The weather forecast in the local newspaper is positively apocalyptic. The map shows jet black clouds , interspersed with angry red and yellow lightning bolts , positioned directly over our little piece of paradise . " 90 kilometre gusts and heavy rain " it cheerfully predicts. Angus rushes outside and hastily cuts the lawn . The sun then beams down all day. There's cloud but not even a hint of a breeze. Perhaps the storm will come later in the week .
The old medieval pilgrim hostel in the little market town is being renovated . A year or so ago we'd toyed with the idea of buying it and turning it into a restaurant . Now , the two old sisters who offered to sell it to us at a vastly inflated , central Paris price , have finally given up and sold it to the municipality for next to nothing . It's being turned into flats for single mothers . The facade plastered a rather fetching rich cream colour. What , if anything, goes into the shop on the ground floor remains to be seen .
At the supermarket Angus buys a dozen macaroons. He also buys a watermelon . '' The first of the season " the sign says. This happy shopper can't help but think that the watermelons look rather small.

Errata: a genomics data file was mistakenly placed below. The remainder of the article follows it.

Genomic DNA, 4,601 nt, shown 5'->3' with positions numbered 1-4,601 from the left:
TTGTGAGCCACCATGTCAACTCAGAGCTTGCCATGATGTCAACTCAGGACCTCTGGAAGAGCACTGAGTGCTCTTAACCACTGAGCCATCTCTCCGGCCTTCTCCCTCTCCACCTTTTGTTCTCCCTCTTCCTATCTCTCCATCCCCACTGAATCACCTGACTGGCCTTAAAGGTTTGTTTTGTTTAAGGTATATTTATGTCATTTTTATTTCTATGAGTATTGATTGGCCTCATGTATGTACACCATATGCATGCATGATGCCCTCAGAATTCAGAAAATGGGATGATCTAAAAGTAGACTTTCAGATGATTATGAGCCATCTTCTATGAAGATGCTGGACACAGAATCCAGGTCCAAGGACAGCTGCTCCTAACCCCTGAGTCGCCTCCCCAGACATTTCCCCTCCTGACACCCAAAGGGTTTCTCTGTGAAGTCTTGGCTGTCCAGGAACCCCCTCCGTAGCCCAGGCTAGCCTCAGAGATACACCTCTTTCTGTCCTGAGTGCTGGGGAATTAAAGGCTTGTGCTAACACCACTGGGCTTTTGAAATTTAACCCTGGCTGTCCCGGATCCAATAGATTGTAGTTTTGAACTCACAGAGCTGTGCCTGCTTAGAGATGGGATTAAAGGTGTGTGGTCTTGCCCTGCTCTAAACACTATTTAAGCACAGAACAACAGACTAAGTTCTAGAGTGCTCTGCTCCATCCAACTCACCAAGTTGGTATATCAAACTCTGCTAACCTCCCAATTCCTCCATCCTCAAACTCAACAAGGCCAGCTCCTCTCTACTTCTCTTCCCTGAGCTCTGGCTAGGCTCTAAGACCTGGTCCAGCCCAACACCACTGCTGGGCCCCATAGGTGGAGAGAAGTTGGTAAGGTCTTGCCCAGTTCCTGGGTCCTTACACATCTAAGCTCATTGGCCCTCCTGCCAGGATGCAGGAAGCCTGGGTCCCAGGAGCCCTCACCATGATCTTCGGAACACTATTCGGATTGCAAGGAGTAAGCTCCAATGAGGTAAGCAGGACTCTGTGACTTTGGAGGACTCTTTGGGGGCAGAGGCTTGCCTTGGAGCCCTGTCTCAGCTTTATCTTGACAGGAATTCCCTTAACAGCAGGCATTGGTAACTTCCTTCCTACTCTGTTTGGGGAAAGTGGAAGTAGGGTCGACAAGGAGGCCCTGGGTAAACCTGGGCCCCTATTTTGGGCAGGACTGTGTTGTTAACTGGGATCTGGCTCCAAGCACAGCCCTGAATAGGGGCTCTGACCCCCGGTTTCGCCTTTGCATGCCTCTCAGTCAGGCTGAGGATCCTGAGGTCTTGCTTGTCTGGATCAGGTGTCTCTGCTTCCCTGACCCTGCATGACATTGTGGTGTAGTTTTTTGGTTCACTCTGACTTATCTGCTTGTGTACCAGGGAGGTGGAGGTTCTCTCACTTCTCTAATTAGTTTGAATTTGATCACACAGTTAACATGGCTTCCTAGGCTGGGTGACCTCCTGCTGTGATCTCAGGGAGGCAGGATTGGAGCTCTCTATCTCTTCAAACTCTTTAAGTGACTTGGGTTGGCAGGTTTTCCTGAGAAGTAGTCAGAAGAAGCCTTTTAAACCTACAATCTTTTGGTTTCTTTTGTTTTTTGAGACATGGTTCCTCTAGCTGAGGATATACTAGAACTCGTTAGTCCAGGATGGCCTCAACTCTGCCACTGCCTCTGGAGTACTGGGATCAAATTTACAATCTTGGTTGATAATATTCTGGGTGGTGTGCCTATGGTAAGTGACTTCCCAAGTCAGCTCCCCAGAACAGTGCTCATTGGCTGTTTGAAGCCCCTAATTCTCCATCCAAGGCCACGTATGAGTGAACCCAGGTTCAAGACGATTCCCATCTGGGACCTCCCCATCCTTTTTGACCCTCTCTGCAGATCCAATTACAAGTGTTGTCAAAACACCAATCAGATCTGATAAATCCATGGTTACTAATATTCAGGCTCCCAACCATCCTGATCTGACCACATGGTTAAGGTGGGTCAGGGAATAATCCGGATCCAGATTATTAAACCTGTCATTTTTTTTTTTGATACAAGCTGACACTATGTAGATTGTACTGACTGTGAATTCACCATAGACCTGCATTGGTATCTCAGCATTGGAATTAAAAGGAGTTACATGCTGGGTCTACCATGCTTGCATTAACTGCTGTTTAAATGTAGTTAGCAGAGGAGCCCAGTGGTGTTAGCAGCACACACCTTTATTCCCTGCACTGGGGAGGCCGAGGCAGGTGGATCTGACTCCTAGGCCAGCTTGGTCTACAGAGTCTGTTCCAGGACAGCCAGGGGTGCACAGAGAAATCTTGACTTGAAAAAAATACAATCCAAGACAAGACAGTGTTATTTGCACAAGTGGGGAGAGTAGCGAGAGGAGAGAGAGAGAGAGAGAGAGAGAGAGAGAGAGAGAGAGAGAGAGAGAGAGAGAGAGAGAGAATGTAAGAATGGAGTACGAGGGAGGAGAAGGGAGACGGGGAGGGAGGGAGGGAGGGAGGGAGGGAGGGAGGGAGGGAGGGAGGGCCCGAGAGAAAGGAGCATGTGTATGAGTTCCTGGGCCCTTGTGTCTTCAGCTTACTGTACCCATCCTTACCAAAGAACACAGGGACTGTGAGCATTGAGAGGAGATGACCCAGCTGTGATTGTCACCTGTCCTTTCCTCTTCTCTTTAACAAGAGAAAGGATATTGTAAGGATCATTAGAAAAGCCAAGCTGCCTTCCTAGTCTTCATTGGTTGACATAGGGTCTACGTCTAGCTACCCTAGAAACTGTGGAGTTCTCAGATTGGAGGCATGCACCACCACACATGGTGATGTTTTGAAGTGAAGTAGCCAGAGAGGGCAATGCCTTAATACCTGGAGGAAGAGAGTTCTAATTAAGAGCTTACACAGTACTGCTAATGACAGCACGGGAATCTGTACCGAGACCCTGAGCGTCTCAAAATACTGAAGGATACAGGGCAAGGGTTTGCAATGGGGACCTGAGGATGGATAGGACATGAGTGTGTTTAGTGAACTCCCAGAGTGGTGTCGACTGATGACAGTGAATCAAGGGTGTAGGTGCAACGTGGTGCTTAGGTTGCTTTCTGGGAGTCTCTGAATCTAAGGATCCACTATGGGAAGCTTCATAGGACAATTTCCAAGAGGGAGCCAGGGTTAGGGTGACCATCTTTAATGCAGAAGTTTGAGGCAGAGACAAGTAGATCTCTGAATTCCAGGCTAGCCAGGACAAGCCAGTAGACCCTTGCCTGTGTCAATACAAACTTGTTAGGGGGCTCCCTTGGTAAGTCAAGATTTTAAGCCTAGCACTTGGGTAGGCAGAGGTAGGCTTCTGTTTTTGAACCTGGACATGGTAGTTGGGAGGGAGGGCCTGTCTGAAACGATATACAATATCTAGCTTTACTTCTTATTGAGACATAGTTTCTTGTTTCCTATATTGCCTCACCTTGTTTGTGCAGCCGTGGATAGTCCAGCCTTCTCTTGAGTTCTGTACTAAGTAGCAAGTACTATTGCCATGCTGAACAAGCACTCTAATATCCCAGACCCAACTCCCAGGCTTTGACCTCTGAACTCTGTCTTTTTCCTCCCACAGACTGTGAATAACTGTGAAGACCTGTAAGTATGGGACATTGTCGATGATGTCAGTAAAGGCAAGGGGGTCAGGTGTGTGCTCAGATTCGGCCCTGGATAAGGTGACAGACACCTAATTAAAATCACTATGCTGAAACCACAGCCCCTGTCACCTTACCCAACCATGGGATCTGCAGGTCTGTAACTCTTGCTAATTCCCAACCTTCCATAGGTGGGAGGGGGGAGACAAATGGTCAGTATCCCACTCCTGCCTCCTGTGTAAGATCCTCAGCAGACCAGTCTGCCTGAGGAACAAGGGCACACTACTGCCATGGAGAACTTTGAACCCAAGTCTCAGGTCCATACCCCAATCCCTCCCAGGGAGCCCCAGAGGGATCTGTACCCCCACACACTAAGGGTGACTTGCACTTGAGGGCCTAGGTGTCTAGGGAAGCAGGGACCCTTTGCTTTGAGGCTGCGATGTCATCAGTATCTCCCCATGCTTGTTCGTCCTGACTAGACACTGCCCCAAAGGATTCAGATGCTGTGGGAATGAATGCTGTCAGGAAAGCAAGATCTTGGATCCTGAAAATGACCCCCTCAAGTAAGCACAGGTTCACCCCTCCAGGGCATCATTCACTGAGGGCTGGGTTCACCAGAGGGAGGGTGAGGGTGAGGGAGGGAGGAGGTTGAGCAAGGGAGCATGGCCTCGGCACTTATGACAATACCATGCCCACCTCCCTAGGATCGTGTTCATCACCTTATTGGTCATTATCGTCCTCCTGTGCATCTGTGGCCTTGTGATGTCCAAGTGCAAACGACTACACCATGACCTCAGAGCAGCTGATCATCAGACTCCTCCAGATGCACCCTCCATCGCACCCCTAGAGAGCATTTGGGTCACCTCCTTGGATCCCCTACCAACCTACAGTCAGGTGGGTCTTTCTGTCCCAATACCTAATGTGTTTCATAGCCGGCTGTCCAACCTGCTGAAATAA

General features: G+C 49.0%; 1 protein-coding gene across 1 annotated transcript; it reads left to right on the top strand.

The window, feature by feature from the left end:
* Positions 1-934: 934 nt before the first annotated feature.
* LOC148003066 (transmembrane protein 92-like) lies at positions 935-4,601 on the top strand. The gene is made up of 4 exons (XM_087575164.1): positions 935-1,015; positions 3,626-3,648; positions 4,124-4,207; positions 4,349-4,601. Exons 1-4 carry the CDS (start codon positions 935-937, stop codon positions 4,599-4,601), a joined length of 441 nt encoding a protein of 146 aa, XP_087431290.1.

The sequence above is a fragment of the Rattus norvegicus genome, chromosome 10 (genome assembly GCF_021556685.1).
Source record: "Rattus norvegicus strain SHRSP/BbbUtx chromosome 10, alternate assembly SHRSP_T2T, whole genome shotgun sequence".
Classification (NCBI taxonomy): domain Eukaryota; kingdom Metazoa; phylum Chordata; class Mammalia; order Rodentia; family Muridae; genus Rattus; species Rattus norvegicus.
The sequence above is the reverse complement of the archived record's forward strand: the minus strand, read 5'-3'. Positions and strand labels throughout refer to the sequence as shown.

The supermarket car park has been covered in solar panels. A dense forest of steel supports and beams replacing the graceful plane trees. Workmen are installing neon lights. What's cool and shady in summer is going to be gloomy and dismal in the depths of the winter. A cynic might wonder if the value of the solar power produced in summer is going to be greater than the electricity bill in the winter.
' The font ' has returned with a brush and ink sketch of the Queen done by an Italian artist in the mid '50's. Angus thinks it looks sombre. ' The font ' disagrees . It goes in a guest bedroom .
Summer in France Profonde.